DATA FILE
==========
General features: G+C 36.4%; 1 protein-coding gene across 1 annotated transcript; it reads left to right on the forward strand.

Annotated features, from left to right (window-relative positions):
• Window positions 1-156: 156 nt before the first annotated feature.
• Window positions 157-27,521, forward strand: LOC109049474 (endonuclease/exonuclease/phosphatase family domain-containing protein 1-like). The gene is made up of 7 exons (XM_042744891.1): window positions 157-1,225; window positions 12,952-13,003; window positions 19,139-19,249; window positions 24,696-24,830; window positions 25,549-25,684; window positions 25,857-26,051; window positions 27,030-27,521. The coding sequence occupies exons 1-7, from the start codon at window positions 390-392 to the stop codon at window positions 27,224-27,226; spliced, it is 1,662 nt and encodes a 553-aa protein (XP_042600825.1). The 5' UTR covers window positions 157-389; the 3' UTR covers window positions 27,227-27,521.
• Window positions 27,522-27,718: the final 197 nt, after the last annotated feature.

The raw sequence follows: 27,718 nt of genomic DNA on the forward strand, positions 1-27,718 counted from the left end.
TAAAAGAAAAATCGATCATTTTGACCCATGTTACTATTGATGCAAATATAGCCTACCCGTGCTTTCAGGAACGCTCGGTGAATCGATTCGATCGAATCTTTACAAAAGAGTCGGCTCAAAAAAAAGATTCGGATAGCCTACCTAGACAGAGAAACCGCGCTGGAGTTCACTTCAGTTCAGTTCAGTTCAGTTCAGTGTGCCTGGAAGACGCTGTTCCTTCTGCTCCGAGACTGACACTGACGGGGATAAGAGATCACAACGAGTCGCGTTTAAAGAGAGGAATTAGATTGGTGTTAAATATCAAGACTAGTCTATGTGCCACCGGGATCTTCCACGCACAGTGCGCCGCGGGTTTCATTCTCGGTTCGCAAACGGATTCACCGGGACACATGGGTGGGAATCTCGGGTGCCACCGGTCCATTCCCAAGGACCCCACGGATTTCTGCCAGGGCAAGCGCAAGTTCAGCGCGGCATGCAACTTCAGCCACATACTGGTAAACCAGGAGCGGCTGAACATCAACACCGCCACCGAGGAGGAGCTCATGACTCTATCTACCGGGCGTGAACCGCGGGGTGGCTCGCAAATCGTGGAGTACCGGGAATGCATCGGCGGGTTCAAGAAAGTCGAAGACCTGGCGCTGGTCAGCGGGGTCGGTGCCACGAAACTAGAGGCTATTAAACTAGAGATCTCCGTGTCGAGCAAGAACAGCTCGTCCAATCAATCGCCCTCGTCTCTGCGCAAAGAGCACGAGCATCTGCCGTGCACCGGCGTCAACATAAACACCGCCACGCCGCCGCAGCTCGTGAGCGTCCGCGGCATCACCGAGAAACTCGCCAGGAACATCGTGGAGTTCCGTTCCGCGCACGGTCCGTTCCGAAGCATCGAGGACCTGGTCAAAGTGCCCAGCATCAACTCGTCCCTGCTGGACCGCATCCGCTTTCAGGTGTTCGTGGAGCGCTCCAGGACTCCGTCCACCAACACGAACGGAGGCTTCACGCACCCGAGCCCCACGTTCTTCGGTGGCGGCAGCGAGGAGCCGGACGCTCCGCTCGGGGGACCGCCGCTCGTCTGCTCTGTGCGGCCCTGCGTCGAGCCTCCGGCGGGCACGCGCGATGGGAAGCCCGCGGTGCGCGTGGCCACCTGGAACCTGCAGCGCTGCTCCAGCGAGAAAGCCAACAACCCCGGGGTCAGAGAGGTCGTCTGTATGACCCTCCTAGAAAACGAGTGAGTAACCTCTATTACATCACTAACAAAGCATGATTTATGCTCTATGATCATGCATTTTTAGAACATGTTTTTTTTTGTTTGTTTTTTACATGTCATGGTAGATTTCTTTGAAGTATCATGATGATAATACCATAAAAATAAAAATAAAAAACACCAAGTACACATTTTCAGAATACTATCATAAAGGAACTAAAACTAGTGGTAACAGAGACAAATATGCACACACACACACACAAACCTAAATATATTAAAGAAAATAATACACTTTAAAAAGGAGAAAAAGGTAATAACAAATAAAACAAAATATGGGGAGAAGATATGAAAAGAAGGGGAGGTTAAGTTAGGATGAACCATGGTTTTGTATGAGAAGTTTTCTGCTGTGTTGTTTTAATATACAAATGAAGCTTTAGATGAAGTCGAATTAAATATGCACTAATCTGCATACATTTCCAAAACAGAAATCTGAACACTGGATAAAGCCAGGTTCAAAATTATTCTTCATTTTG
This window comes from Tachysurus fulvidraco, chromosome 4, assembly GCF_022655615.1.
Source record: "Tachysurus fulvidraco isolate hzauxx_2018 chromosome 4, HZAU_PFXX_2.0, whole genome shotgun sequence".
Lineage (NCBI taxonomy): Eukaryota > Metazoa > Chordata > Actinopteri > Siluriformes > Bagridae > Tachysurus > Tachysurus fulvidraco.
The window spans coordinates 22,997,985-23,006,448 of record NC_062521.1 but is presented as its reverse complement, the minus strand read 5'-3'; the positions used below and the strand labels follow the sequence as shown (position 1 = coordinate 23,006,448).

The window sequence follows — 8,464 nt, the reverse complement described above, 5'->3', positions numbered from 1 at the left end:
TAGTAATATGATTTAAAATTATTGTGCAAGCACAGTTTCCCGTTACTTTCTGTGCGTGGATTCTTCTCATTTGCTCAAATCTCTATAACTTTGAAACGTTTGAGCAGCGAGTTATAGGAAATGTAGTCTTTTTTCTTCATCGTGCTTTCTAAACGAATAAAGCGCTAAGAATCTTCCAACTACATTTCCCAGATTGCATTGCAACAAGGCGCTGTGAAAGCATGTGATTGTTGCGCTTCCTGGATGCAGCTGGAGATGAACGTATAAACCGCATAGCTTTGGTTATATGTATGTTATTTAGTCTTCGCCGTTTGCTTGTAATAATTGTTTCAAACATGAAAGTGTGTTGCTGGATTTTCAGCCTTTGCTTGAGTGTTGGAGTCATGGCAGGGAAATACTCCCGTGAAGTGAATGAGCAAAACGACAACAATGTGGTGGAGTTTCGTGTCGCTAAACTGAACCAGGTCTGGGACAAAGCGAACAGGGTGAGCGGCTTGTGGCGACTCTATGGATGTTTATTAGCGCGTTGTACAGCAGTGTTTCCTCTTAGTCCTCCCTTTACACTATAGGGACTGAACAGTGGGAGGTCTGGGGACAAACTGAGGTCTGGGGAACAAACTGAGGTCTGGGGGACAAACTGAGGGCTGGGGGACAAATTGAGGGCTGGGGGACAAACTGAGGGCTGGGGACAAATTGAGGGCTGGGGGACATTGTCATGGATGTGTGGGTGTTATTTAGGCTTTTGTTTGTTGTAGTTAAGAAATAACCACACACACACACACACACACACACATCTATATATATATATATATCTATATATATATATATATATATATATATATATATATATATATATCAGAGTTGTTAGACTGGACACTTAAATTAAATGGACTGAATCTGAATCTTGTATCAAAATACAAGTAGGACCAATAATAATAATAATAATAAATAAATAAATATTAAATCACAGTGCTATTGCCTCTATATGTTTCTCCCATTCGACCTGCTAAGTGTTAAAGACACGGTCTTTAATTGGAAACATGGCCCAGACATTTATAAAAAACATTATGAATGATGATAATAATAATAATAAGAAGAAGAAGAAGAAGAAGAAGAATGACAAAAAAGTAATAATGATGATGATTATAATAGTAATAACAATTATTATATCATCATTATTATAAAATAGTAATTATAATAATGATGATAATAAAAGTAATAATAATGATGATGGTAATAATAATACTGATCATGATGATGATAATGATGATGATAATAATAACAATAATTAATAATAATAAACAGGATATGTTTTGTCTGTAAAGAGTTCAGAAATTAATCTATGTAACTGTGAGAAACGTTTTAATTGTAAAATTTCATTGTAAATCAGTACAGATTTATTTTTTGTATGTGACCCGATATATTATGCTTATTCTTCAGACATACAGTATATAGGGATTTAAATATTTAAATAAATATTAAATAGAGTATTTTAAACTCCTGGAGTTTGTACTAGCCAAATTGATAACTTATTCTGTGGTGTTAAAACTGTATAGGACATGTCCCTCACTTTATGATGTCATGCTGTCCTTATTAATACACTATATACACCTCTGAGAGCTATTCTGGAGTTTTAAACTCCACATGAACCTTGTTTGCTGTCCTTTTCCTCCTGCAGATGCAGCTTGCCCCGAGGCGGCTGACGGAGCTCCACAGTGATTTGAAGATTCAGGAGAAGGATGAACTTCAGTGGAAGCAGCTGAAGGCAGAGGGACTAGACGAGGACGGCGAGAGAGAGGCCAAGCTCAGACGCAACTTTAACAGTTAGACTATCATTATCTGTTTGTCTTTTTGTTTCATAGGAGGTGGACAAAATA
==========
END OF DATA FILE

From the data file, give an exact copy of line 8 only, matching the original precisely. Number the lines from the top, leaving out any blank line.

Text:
This window comes from Tachysurus fulvidraco, chromosome 4, assembly GCF_022655615.1.